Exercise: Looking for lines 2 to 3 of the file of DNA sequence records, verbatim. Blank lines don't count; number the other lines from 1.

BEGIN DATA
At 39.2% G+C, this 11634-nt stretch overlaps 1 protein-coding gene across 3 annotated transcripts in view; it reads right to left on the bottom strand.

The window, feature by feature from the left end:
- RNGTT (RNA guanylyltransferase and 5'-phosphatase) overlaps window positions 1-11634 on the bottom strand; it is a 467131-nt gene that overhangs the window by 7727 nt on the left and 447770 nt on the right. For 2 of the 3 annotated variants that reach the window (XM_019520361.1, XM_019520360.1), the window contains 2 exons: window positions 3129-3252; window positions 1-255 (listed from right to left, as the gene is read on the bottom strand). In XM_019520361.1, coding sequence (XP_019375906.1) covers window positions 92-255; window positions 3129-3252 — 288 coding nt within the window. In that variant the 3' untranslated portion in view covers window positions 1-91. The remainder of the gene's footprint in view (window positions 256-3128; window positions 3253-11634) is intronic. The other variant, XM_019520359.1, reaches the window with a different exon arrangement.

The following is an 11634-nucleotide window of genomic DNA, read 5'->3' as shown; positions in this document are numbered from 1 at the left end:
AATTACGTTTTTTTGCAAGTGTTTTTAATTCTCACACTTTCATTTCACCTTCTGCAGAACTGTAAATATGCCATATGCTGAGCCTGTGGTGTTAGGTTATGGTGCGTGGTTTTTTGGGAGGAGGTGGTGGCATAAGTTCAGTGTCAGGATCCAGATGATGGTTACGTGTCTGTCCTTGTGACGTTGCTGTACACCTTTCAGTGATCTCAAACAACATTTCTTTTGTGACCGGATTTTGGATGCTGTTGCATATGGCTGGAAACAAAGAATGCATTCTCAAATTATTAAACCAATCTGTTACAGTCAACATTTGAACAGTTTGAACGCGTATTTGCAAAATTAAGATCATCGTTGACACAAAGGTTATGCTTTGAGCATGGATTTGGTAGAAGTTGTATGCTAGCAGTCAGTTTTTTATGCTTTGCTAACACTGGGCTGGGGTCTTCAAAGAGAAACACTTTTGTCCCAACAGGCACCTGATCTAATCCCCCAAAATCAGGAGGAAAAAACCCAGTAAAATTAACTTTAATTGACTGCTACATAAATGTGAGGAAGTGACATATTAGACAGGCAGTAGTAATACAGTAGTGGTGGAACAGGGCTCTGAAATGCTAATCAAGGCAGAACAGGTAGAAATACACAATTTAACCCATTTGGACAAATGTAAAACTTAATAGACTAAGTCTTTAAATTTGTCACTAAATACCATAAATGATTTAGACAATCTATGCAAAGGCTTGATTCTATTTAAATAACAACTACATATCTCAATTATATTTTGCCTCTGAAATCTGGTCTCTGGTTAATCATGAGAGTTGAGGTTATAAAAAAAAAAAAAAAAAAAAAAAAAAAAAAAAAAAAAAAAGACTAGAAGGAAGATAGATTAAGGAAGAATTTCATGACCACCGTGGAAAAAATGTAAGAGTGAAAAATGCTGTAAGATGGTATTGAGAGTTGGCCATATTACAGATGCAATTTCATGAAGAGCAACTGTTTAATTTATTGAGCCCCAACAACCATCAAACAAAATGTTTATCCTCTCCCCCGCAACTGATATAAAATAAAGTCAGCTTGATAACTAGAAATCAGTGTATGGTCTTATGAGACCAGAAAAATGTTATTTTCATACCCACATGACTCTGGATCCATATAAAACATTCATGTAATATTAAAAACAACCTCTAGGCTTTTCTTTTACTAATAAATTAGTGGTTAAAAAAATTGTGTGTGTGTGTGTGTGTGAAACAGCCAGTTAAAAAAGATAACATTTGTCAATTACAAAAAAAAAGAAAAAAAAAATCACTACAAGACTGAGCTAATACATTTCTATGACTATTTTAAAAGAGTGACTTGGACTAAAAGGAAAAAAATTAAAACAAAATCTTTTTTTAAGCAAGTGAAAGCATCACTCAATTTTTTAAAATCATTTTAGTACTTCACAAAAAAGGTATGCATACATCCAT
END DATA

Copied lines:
The window, feature by feature from the left end:
- RNGTT (RNA guanylyltransferase and 5'-phosphatase) overlaps window positions 1-11634 on the bottom strand; it is a 467131-nt gene that overhangs the window by 7727 nt on the left and 447770 nt on the right. For 2 of the 3 annotated variants that reach the window (XM_019520361.1, XM_019520360.1), the window contains 2 exons: window positions 3129-3252; window positions 1-255 (listed from right to left, as the gene is read on the bottom strand). In XM_019520361.1, coding sequence (XP_019375906.1) covers window positions 92-255; window positions 3129-3252 — 288 coding nt within the window. In that variant the 3' untranslated portion in view covers window positions 1-91. The remainder of the gene's footprint in view (window positions 256-3128; window positions 3253-11634) is intronic. The other variant, XM_019520359.1, reaches the window with a different exon arrangement.